Marvel Round-Up: Comics Released 4/26/17

We try to stay up on what’s going on at Marvel, but we can’t always dig deep into every issue. The solution? Our weekly round-up of titles coming out of Marvel Comics. Today, we’re discussing Black Panther 13, Old Man Logan 22, Patsy Walker AKA Hellcat 17, and Ultimates 2 6. Also, we discussed Mighty Thor 18 on Thursday and will be discussing Hulk 5 on Tuesday, so come back for that! As always, this article contains SPOILERS.

slim-banner4 Black Panther 13

Ryan D: Ok, Black Panther 13, I’m intrigued. Pivoting after the conclusion of “A Nations Under Our Feet”, the next arc, “Avengers of the New World”, raises a new milieu of issues effecting T’Challa and Wakanda. This time, the threat rearing its ugly head comes in the form of vengeful gods from the nation’s past, their arrival heralded by ugly snake-warrior foot soldiers as portals open across Wakanda. While I thought the action scenes were serviceable, I very much value incoming artist Wilfredo Torres’ take on the scenes between T’Challa and Storm.

Torres keeps all of the shots (save the last) as doubles, but moves the camera around, making sure the relationship between the two characters stays central but also visually varied. The scene works visually to characterize the dynamic between the two, while the text delivers essential exposition for the events to come — but all of it is very grounded and decidedly human.

While this new arc promises a bevvy of ancient deities returning to reclaim what was once theirs, I find the psychological underpinnings of the titular character most fascinating. While writer Ta-Nehisi Coates previously explored how the modern African navigates traditions of old which make up the fabric of cultural identity, I appreciate how this theme deepens as T’Challa, one of the smartest characters in the Marvel Universe, reconciles his intellect and love of science with his religious and spiritual side. I feel like that dissonance between head and spirit is one with which many readers can relate. Personally, growing up very religious in a small town, then going off to study then into the world, I can feel the dissonance between my religious upbringing and my intellectual understanding of the world as an adult, and I’m very keen to see how the series will handle that dilemma within the Panther.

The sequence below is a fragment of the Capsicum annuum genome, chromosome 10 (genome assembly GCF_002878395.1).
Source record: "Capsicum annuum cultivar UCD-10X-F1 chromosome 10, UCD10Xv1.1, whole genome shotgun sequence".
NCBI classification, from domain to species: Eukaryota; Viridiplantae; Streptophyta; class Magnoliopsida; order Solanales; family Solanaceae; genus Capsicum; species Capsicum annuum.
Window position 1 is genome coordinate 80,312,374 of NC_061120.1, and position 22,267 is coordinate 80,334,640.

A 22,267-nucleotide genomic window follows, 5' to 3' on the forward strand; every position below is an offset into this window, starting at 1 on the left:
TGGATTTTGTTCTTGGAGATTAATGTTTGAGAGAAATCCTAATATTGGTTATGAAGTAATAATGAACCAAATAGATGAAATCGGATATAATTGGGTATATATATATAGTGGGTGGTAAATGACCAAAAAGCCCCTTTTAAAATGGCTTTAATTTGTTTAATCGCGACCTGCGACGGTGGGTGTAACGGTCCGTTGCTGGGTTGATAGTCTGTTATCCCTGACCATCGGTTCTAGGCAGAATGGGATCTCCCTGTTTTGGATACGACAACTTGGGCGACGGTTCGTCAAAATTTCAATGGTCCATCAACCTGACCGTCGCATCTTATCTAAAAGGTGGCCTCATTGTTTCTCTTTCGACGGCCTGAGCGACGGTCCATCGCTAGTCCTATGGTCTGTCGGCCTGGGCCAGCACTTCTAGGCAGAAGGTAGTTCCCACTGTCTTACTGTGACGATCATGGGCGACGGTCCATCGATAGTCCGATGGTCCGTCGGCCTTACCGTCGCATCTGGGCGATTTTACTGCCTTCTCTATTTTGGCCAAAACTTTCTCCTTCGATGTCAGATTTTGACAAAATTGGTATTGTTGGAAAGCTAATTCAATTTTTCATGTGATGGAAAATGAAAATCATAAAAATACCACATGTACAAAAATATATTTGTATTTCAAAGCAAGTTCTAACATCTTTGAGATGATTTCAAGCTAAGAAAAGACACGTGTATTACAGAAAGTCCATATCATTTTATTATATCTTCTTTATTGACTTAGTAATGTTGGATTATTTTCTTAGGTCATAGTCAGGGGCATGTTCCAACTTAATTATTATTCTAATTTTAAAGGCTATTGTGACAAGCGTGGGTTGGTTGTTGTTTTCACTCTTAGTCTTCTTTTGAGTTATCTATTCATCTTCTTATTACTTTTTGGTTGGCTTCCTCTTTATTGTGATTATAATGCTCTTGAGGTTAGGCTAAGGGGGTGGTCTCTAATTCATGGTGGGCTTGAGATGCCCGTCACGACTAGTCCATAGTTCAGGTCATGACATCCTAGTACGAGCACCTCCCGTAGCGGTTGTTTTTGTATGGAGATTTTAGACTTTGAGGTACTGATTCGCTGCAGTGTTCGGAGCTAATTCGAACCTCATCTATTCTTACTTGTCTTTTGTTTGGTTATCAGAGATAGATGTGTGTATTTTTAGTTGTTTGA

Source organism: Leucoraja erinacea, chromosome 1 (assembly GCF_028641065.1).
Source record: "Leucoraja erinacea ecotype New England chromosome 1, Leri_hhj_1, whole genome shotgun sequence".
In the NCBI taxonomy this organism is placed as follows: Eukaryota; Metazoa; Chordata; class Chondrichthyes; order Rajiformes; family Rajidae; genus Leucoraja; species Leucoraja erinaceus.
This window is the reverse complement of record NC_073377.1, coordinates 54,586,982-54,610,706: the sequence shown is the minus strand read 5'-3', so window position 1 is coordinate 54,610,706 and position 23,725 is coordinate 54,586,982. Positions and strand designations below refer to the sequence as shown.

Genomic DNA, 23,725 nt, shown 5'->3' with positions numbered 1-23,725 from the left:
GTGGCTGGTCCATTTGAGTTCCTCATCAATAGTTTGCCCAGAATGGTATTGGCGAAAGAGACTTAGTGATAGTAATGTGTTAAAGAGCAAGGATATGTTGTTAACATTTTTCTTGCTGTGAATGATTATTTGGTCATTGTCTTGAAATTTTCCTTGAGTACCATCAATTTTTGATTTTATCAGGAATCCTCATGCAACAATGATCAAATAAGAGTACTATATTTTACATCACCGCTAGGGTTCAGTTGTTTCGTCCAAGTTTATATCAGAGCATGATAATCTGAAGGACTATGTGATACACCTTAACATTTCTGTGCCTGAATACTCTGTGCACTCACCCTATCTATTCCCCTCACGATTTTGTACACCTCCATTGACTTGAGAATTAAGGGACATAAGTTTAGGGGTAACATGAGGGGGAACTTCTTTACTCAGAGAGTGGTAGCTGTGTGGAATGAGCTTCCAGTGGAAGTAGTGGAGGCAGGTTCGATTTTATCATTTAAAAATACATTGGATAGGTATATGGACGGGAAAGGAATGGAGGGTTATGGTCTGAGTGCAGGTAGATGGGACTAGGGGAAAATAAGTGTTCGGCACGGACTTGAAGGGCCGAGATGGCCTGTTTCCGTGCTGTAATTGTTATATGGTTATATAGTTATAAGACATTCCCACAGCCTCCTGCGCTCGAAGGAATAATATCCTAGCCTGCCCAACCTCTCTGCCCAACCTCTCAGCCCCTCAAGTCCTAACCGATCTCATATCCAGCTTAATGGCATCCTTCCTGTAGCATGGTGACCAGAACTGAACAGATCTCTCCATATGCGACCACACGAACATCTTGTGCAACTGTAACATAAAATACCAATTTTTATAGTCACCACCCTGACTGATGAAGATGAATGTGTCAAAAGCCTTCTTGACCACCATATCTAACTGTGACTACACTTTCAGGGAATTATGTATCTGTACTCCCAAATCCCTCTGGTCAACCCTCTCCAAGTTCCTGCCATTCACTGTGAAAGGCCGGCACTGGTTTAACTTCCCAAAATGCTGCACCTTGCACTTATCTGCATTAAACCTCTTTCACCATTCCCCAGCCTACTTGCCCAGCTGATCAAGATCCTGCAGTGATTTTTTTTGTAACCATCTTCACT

I’ve always been curious about how characters — or specifically, the average citizens — in the Marvel Universe handle their faith in a world populated by Übermensch and gods from various pantheons (as was briefly explored about a year ago by a character in the Vote Loki series), so I feel like there is some real potential here amongst the dust-ups with lizard-people.

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Old Man Logan 22

Drew: In my writeup of Old Man Logan 21, I described the current “Past Lives” arc as “a kind of abridged history of Wolverine, hitting some familiar moments, but not really bringing anything new to them.” That characterization still applies to issue 22, but I can’t help but wonder if that’s the point. That is, perhaps the nostalgia-at-the-cost-of-narrative tenor of this issue isn’t an accident, but a commentary on the state of superhero comics.

Writer Jeff Lemire has proven himself to be rather daring in revising history (his Animal Man springs immediately to mind), which makes the “you can’t change the past” mechanic here stand out. Obviously, the rules of Marvel continuity means Logan can’t change the past, but the choice to take him on this tour, in spite of the narrative stakes suggests that “narrative stakes” can’t really be the goal.

You gotta fight (bum bum) for your right (bum bum) to TRAAAAAAVEL THROUGH TIME

Artist Eric Nguyen ably lends himself to this kind of non-revisionist revisiting, picking up on Andrea Sorrentino’s signature hard shadows, but softens them with feathering and drybrush effects, finding a kind of happy medium between Sorrentino’s style and those of the classic comics this issue is riffing on.

The effect is a story frozen in amber, entirely untouchable, even as the world changes around it. As an issue, it’s not the most satisfying, but as a commentary on the nostalgia-heavy way superhero comics are created, consumed, and talked about, it’s perfect. That may be giving this creative team too much benefit of the doubt — the message certainly doesn’t need a whole arc to come across — but it’s the only reading I could come up with that didn’t leave this issue feeling totally boring.

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Patsy Walker AKA Hellcat 17

Ryan M: After the catharsis of last issue, Patsy Walker AKA Hellcat 17 feels like an epilogue. That’s not a problem when the world and characters are so charming. Kate Leth and Brittney Williams have created a world so engaging that “Patsy and her friends go the Mall” is still a story line I was pretty excited about. Long-running story lines are wrapped up as Patsy finally receives her royalties from Hedy and Jen reaches out. We also see what the newest chapter may look like for Patsy and company. Patsy has been using her positivity and verve to recruit for the good team all along and we see her choose friendship over conflict again with her wayward fans.